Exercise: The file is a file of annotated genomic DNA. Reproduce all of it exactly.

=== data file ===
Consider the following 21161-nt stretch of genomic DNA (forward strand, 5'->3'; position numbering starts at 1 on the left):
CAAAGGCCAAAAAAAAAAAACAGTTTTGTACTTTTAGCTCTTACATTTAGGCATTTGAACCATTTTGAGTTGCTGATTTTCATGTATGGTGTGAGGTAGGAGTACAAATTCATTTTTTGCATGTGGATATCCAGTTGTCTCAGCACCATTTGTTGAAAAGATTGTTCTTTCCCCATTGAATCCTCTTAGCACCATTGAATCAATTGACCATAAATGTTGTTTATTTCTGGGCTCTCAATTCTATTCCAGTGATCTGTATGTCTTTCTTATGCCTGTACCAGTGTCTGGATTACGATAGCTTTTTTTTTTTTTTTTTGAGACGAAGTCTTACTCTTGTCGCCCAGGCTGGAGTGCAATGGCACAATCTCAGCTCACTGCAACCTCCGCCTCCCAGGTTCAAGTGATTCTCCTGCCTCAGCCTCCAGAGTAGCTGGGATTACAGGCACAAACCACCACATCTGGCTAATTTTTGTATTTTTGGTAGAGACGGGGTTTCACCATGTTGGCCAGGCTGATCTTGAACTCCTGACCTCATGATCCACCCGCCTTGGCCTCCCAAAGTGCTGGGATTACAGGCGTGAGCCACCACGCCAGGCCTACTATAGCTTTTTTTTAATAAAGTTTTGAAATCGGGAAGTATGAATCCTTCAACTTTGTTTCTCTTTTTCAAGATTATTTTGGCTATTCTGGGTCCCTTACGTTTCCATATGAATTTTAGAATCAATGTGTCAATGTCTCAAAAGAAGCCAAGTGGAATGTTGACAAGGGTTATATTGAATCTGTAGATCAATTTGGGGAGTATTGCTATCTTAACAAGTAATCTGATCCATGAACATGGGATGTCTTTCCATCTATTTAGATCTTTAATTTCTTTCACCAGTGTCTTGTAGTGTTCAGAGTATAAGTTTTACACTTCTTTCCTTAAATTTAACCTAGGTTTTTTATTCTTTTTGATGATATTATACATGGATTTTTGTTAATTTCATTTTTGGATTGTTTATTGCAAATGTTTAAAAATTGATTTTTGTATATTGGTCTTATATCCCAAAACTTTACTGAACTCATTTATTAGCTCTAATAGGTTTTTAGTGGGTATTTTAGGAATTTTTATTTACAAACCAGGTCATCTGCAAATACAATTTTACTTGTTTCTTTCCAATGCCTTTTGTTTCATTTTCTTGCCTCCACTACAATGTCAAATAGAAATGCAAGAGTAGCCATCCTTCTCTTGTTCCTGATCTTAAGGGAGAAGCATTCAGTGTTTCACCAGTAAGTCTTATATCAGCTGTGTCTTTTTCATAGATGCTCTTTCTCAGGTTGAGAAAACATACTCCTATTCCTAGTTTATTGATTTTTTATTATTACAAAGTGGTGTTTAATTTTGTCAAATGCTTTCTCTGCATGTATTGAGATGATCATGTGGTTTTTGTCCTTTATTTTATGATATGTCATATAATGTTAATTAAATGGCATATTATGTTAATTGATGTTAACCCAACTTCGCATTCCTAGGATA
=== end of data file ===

Consider the following 21161-nt stretch of genomic DNA (forward strand, 5'->3'; position numbering starts at 1 on the left):
CAAAGGCCAAAAAAAAAAAACAGTTTTGTACTTTTAGCTCTTACATTTAGGCATTTGAACCATTTTGAGTTGCTGATTTTCATGTATGGTGTGAGGTAGGAGTACAAATTCATTTTTTGCATGTGGATATCCAGTTGTCTCAGCACCATTTGTTGAAAAGATTGTTCTTTCCCCATTGAATCCTCTTAGCACCATTGAATCAATTGACCATAAATGTTGTTTATTTCTGGGCTCTCAATTCTATTCCAGTGATCTGTATGTCTTTCTTATGCCTGTACCAGTGTCTGGATTACGATAGCTTTTTTTTTTTTTTTTTGAGACGAAGTCTTACTCTTGTCGCCCAGGCTGGAGTGCAATGGCACAATCTCAGCTCACTGCAACCTCCGCCTCCCAGGTTCAAGTGATTCTCCTGCCTCAGCCTCCAGAGTAGCTGGGATTACAGGCACAAACCACCACATCTGGCTAATTTTTGTATTTTTGGTAGAGACGGGGTTTCACCATGTTGGCCAGGCTGATCTTGAACTCCTGACCTCATGATCCACCCGCCTTGGCCTCCCAAAGTGCTGGGATTACAGGCGTGAGCCACCACGCCAGGCCTACTATAGCTTTTTTTTAATAAAGTTTTGAAATCGGGAAGTATGAATCCTTCAACTTTGTTTCTCTTTTTCAAGATTATTTTGGCTATTCTGGGTCCCTTACGTTTCCATATGAATTTTAGAATCAATGTGTCAATGTCTCAAAAGAAGCCAAGTGGAATGTTGACAAGGGTTATATTGAATCTGTAGATCAATTTGGGGAGTATTGCTATCTTAACAAGTAATCTGATCCATGAACATGGGATGTCTTTCCATCTATTTAGATCTTTAATTTCTTTCACCAGTGTCTTGTAGTGTTCAGAGTATAAGTTTTACACTTCTTTCCTTAAATTTAACCTAGGTTTTTTATTCTTTTTGATGATATTATACATGGATTTTTGTTAATTTCATTTTTGGATTGTTTATTGCAAATGTTTAAAAATTGATTTTTGTATATTGGTCTTATATCCCAAAACTTTACTGAACTCATTTATTAGCTCTAATAGGTTTTTAGTGGGTATTTTAGGAATTTTTATTTACAAACCAGGTCATCTGCAAATACAATTTTACTTGTTTCTTTCCAATGCCTTTTGTTTCATTTTCTTGCCTCCACTACAATGTCAAATAGAAATGCAAGAGTAGCCATCCTTCTCTTGTTCCTGATCTTAAGGGAGAAGCATTCAGTGTTTCACCAGTAAGTCTTATATCAGCTGTGTCTTTTTCATAGATGCTCTTTCTCAGGTTGAGAAAACATACTCCTATTCCTAGTTTATTGATTTTTTATTATTACAAAGTGGTGTTTAATTTTGTCAAATGCTTTCTCTGCATGTATTGAGATGATCATGTGGTTTTTGTCCTTTATTTTATGATATGTCATATAATGTTAATTAAATGGCATATTATGTTAATTGATGTTAACCCAACTTCGCATTCCTAGGATA